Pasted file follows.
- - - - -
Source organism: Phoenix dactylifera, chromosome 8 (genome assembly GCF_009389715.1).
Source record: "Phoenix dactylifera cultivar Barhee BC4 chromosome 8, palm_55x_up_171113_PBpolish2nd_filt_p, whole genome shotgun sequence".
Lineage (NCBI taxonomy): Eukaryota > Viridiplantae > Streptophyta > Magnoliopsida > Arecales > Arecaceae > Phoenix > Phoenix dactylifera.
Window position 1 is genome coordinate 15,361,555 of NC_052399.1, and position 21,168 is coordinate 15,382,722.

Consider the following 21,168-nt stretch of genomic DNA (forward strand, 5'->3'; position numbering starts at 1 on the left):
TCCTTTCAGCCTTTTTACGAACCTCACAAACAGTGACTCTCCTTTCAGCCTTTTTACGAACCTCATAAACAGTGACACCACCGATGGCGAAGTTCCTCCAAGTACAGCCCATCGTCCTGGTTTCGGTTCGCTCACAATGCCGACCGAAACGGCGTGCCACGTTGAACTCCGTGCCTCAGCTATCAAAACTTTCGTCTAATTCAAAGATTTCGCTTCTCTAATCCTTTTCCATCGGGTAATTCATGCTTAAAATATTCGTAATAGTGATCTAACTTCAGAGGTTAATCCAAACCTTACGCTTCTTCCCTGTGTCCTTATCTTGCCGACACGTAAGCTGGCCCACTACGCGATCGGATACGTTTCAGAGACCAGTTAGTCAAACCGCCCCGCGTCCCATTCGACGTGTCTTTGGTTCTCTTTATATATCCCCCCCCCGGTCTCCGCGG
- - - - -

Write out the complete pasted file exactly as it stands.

Source organism: Phoenix dactylifera, chromosome 8 (genome assembly GCF_009389715.1).
Source record: "Phoenix dactylifera cultivar Barhee BC4 chromosome 8, palm_55x_up_171113_PBpolish2nd_filt_p, whole genome shotgun sequence".
Lineage (NCBI taxonomy): Eukaryota > Viridiplantae > Streptophyta > Magnoliopsida > Arecales > Arecaceae > Phoenix > Phoenix dactylifera.
Window position 1 is genome coordinate 15,361,555 of NC_052399.1, and position 21,168 is coordinate 15,382,722.

Consider the following 21,168-nt stretch of genomic DNA (forward strand, 5'->3'; position numbering starts at 1 on the left):
TCCTTTCAGCCTTTTTACGAACCTCACAAACAGTGACTCTCCTTTCAGCCTTTTTACGAACCTCATAAACAGTGACACCACCGATGGCGAAGTTCCTCCAAGTACAGCCCATCGTCCTGGTTTCGGTTCGCTCACAATGCCGACCGAAACGGCGTGCCACGTTGAACTCCGTGCCTCAGCTATCAAAACTTTCGTCTAATTCAAAGATTTCGCTTCTCTAATCCTTTTCCATCGGGTAATTCATGCTTAAAATATTCGTAATAGTGATCTAACTTCAGAGGTTAATCCAAACCTTACGCTTCTTCCCTGTGTCCTTATCTTGCCGACACGTAAGCTGGCCCACTACGCGATCGGATACGTTTCAGAGACCAGTTAGTCAAACCGCCCCGCGTCCCATTCGACGTGTCTTTGGTTCTCTTTATATATCCCCCCCCCGGTCTCCGCGG